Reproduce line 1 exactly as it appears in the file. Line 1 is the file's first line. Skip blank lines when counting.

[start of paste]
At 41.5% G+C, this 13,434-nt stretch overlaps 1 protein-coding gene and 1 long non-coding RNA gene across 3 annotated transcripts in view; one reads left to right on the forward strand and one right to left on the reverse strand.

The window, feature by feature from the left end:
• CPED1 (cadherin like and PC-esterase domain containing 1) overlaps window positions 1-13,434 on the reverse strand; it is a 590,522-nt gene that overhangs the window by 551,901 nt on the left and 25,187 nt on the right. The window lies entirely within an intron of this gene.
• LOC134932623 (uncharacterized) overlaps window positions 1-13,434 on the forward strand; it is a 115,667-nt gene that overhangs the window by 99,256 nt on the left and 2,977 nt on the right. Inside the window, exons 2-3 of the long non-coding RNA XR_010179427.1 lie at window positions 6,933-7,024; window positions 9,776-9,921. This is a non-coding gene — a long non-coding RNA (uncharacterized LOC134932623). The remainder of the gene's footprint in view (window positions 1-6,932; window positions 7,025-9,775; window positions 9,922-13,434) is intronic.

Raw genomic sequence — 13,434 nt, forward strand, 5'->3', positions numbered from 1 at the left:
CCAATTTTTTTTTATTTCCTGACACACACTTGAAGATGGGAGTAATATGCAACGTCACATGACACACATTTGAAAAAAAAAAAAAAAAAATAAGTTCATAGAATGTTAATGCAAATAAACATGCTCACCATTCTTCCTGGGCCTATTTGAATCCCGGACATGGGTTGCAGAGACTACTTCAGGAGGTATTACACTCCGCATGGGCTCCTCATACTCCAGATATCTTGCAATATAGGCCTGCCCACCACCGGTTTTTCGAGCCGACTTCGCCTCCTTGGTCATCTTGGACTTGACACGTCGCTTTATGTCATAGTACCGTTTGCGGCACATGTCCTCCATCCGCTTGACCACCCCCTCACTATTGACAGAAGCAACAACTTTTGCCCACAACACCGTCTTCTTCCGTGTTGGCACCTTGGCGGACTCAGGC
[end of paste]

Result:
At 41.5% G+C, this 13,434-nt stretch overlaps 1 protein-coding gene and 1 long non-coding RNA gene across 3 annotated transcripts in view; one reads left to right on the forward strand and one right to left on the reverse strand.